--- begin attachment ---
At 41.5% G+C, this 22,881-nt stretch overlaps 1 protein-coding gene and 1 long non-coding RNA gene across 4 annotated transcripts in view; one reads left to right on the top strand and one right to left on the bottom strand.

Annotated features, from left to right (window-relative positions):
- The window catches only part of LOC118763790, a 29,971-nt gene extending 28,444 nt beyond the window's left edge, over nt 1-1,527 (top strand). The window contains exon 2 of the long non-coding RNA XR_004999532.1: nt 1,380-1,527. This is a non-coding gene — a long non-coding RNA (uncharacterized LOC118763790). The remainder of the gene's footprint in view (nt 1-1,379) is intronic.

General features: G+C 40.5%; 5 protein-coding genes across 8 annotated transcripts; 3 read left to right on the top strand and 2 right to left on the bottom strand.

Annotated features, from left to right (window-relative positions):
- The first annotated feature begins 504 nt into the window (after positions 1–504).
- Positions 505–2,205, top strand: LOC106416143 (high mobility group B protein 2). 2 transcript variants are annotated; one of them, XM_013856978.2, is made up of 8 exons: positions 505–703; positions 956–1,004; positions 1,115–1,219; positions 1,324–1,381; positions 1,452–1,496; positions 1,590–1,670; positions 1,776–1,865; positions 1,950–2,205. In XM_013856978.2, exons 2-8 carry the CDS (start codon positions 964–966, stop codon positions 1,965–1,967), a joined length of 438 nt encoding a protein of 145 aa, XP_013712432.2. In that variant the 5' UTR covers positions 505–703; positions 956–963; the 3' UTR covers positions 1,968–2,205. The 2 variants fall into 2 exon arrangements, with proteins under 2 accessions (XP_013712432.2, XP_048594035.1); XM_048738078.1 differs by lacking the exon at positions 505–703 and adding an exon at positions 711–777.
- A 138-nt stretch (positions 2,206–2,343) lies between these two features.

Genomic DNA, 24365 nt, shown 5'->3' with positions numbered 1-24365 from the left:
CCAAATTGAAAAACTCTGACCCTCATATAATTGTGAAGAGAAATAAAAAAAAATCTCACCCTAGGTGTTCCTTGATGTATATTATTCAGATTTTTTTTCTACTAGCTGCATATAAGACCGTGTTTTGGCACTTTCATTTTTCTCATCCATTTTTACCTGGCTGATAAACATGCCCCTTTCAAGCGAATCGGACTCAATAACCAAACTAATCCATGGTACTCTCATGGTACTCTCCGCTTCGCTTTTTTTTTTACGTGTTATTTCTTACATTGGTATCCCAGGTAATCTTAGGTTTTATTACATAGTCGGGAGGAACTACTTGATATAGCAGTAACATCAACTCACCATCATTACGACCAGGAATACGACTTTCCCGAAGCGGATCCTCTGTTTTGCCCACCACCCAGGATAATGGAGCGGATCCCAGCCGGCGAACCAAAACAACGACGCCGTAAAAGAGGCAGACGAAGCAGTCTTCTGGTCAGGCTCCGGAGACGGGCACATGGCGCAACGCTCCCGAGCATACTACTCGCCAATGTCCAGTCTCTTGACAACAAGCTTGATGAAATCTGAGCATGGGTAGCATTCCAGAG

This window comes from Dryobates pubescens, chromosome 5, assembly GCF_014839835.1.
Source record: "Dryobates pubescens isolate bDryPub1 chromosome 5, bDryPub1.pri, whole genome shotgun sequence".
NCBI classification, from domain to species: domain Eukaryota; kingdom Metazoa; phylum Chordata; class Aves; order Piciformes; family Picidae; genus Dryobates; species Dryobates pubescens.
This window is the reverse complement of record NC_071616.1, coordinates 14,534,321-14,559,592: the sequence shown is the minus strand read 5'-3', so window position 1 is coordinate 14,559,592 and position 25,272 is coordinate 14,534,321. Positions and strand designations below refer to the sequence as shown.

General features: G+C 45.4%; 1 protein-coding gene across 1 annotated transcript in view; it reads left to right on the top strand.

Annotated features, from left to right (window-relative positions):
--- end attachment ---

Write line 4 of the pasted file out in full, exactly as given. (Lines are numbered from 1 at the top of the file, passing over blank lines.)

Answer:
General features: G+C 40.5%; 5 protein-coding genes across 8 annotated transcripts; 3 read left to right on the top strand and 2 right to left on the bottom strand.